Out of date author websites

One of the things that I really don’t *get* about authors and their self-marketing is why an author bothers to have a website that isn’t updated regularly. It’s almost worse that having no web presence. It’s like a restaurant website that doesn’t have its menu on its website, or worse, requires Flash and thus can’t display on mobile phones. Lost sales, lost revenue.

After reading Sunita’s report about Bouchercon, I went to Lori Armstrong’s website to see what’s coming next. I was thinking that maybe a new Mercy Gunderson book or a stand-alone. And the Coming Soon page tells me about…Mercy Kill, offering the opportunity to pre-order the book. Except the book was released last January, eight months ago. Poking around the rest of the website, it turns out that’s not the most recent mystery-related piece published by Armstrong, but that serial novel, No Rest for the Dead, is mentioned only on the splash page and within the author’s blog, not on the booklist.

Doing a random search of other mystery authors I read: Julia Spencer-Fleming’s website greets readers with an invitation to join her during her book tour for One Was a Soldier…which ended in May; Tess Gerritsen’s blog is very slick, probably thanks to her series being picked up by TNT; Deanna Raybourn’s booklist is current but the presentation of the website includes scroll bars and smallish font and a large graphic that takes up half the page — every page; Chelsea Cain’s latest news…dates back to 2009 and is about her third book (her fourth was released in 2011); etc. Looking at romance novelist websites, particularly traditionally published authors, is similar.

If nothing is coming soon, why not say so? Or mention that there’s a WIP but no details are available? I know nothing about marketing, so I have no idea what would work best or sell more books or keep readers interested. But a coming soon page that’s out of date or a front page that invites readers to come see the author on her book tour that was over five months ago or “news” that’s two years out of date, none of it is encouraging to me as a reader looking to spend money on new books, either by pre-ordering or letting me know when I should check back.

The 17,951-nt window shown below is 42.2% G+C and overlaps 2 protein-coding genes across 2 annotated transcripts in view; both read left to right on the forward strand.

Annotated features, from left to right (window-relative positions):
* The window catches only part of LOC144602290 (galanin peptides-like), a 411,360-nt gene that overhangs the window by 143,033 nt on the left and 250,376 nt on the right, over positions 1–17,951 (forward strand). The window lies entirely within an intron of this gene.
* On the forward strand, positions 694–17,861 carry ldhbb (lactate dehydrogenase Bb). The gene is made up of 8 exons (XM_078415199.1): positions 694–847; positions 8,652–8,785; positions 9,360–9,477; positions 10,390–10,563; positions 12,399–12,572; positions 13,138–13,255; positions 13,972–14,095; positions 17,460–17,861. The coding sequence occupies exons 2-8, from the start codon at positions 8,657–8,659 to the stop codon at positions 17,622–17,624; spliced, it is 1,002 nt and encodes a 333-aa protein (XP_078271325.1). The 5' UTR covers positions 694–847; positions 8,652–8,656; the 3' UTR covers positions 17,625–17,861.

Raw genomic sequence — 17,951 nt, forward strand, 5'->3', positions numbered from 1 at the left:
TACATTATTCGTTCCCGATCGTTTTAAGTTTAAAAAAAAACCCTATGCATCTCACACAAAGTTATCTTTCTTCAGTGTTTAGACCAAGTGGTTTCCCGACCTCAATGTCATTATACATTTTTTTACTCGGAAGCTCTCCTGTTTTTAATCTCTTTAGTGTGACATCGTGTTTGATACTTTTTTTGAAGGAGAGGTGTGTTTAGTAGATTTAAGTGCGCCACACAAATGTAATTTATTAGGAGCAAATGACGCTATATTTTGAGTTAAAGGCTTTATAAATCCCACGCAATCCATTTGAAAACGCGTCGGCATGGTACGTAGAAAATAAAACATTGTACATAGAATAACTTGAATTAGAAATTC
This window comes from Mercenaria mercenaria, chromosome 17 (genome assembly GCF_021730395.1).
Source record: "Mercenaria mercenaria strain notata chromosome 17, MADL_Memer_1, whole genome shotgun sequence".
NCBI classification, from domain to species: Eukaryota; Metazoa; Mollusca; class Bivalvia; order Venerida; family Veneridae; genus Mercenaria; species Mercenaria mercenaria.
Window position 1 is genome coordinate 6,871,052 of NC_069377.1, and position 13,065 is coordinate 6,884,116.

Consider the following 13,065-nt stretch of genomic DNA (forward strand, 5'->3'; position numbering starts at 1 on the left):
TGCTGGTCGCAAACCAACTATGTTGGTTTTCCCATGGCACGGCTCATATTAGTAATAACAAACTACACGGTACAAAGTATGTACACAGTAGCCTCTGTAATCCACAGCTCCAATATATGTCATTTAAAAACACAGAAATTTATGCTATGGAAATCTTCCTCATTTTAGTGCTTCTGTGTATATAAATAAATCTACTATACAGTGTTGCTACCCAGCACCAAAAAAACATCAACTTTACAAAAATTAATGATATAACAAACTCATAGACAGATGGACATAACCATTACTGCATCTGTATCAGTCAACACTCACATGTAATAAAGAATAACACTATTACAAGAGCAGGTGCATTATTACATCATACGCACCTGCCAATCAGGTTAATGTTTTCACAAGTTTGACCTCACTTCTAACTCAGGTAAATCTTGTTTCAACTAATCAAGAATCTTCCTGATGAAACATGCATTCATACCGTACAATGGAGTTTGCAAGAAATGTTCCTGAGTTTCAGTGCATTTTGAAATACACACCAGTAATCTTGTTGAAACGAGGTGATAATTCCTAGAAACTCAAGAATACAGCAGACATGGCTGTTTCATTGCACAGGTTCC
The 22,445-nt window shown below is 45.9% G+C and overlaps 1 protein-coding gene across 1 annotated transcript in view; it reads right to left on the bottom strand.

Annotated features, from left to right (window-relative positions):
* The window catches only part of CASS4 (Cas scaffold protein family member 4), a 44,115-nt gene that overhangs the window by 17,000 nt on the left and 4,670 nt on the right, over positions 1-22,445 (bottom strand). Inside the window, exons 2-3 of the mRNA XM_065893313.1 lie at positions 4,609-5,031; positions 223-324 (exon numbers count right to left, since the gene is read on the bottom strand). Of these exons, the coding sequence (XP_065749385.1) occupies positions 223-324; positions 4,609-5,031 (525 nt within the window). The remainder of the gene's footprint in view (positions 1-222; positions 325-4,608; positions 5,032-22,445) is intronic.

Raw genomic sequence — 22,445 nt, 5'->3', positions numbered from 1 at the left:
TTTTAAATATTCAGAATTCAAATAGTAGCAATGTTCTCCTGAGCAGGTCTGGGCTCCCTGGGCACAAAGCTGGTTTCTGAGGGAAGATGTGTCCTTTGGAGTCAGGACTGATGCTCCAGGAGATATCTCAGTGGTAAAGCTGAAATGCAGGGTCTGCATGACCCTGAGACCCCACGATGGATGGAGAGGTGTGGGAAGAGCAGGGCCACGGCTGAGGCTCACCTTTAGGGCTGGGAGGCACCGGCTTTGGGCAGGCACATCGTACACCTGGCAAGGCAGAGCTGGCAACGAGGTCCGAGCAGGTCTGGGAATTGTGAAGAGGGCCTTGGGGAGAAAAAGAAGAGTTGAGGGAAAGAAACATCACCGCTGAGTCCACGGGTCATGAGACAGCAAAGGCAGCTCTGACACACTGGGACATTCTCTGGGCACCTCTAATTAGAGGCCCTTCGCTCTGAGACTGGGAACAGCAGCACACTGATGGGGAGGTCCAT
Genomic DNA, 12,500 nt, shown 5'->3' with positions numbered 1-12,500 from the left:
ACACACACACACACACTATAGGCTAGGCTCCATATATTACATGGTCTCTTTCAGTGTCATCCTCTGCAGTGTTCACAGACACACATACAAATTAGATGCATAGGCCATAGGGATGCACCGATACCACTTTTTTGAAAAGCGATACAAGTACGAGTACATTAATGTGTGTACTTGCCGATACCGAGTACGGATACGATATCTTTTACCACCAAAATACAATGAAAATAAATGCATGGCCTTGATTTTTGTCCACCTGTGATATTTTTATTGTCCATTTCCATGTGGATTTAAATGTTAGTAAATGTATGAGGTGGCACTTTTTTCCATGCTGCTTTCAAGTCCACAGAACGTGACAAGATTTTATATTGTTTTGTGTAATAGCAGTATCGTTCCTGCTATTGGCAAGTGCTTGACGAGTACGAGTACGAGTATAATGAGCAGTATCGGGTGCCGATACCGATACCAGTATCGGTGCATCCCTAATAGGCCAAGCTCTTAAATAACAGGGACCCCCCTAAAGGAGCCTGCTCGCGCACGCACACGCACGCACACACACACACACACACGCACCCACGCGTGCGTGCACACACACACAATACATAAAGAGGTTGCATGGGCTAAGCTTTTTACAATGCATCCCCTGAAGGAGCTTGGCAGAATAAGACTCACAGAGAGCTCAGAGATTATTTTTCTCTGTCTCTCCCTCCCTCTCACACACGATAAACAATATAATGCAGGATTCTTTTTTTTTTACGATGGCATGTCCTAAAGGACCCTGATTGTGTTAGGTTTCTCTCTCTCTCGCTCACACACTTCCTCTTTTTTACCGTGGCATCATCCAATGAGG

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6 Comments

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6 responses to “Out of date author websites

  1. The all time king of not updating their webpage about a book is George RR Martin, who didn’t update his webpage for A Dance With Dragons for over three years. One of my favorite authors is Brandon Sanderson, and he does a wonderful job with his website. He posts something to his blog on his website at least once a week, but one of the best parts about his website is a progress bar. When he starts writing a novel, he has an idea of how long it’s going to be, and he updates his progress bar once or twice a week to show his progress on the project he’s working on.

    • I have only read Game of Thrones, and didn’t like it enough to be willing to invest the time in the series, so I’ve never checked his website out. Sanderson sounds like an author who is comfortable with the internet as a marketing tool for his work.

      It’s not that I expect constant updates from an author, and I wouldn’t want website maintenance to overshadow the writing of new books. But there must be a happy medium somewhere, I think (or hope). While I believe that writing or storytelling is an art/craft, it’s also a business, and it makes business sense to have current information included in your advertising, which is essentially what an author’s webpage is.

  2. library addict

    I agree out of date information is my biggest pet peeve.

    Another is when authors don’t bother to have a description of ther books on their own site and instead when you click a book title are taken to Amazon.

  3. My other biggest pet peeve is when there is a button proudly announcing a blog that hasn’t been updated in two years. I don’t care if you don’t have a blog but it looks like you can’t be bothered to make an effort if there is one and it isn’t being used at all!

  4. Hey, if they can’t be arsed to keep their website updated then I can’t be arsed to keep up with it or their books for that matter.

  5. Carmela

    Wow, you guys are hostile. :) But really, you’re right.
    Writer’s can be moody and introverted folk. However blogs should be an author’s bff. Thanks for the reminder.

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